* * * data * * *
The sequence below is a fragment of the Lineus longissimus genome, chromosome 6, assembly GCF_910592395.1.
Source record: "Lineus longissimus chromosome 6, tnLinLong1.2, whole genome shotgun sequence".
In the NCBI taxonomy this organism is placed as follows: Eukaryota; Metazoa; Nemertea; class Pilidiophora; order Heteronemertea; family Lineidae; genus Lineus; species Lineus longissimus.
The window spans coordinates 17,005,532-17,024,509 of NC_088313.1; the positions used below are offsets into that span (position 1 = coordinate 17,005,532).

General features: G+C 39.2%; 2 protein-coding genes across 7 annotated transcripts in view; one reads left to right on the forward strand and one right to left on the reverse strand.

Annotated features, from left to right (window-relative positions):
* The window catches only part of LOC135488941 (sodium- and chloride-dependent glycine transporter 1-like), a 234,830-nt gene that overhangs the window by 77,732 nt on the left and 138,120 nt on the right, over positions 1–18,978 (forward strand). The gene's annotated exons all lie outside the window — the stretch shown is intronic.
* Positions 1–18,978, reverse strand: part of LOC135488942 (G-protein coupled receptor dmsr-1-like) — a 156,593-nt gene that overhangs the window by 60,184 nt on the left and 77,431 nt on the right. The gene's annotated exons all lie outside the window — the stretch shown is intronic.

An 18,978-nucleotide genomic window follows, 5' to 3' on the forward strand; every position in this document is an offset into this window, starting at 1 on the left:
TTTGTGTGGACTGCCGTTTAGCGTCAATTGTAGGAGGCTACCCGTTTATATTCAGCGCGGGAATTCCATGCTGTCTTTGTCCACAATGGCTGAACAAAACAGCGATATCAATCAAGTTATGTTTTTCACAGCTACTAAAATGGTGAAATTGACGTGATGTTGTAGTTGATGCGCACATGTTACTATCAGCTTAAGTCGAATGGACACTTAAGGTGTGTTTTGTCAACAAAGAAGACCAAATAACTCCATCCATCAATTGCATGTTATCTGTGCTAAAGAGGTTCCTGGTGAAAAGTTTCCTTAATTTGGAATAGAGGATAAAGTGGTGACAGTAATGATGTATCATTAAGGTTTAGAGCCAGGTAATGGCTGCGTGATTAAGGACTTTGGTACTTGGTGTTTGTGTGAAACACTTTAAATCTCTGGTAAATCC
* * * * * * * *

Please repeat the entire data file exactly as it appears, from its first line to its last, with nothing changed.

The sequence below is a fragment of the Lineus longissimus genome, chromosome 6, assembly GCF_910592395.1.
Source record: "Lineus longissimus chromosome 6, tnLinLong1.2, whole genome shotgun sequence".
In the NCBI taxonomy this organism is placed as follows: Eukaryota; Metazoa; Nemertea; class Pilidiophora; order Heteronemertea; family Lineidae; genus Lineus; species Lineus longissimus.
The window spans coordinates 17,005,532-17,024,509 of NC_088313.1; the positions used below are offsets into that span (position 1 = coordinate 17,005,532).

General features: G+C 39.2%; 2 protein-coding genes across 7 annotated transcripts in view; one reads left to right on the forward strand and one right to left on the reverse strand.

Annotated features, from left to right (window-relative positions):
* The window catches only part of LOC135488941 (sodium- and chloride-dependent glycine transporter 1-like), a 234,830-nt gene that overhangs the window by 77,732 nt on the left and 138,120 nt on the right, over positions 1–18,978 (forward strand). The gene's annotated exons all lie outside the window — the stretch shown is intronic.
* Positions 1–18,978, reverse strand: part of LOC135488942 (G-protein coupled receptor dmsr-1-like) — a 156,593-nt gene that overhangs the window by 60,184 nt on the left and 77,431 nt on the right. The gene's annotated exons all lie outside the window — the stretch shown is intronic.

An 18,978-nucleotide genomic window follows, 5' to 3' on the forward strand; every position in this document is an offset into this window, starting at 1 on the left:
TTTGTGTGGACTGCCGTTTAGCGTCAATTGTAGGAGGCTACCCGTTTATATTCAGCGCGGGAATTCCATGCTGTCTTTGTCCACAATGGCTGAACAAAACAGCGATATCAATCAAGTTATGTTTTTCACAGCTACTAAAATGGTGAAATTGACGTGATGTTGTAGTTGATGCGCACATGTTACTATCAGCTTAAGTCGAATGGACACTTAAGGTGTGTTTTGTCAACAAAGAAGACCAAATAACTCCATCCATCAATTGCATGTTATCTGTGCTAAAGAGGTTCCTGGTGAAAAGTTTCCTTAATTTGGAATAGAGGATAAAGTGGTGACAGTAATGATGTATCATTAAGGTTTAGAGCCAGGTAATGGCTGCGTGATTAAGGACTTTGGTACTTGGTGTTTGTGTGAAACACTTTAAATCTCTGGTAAATCC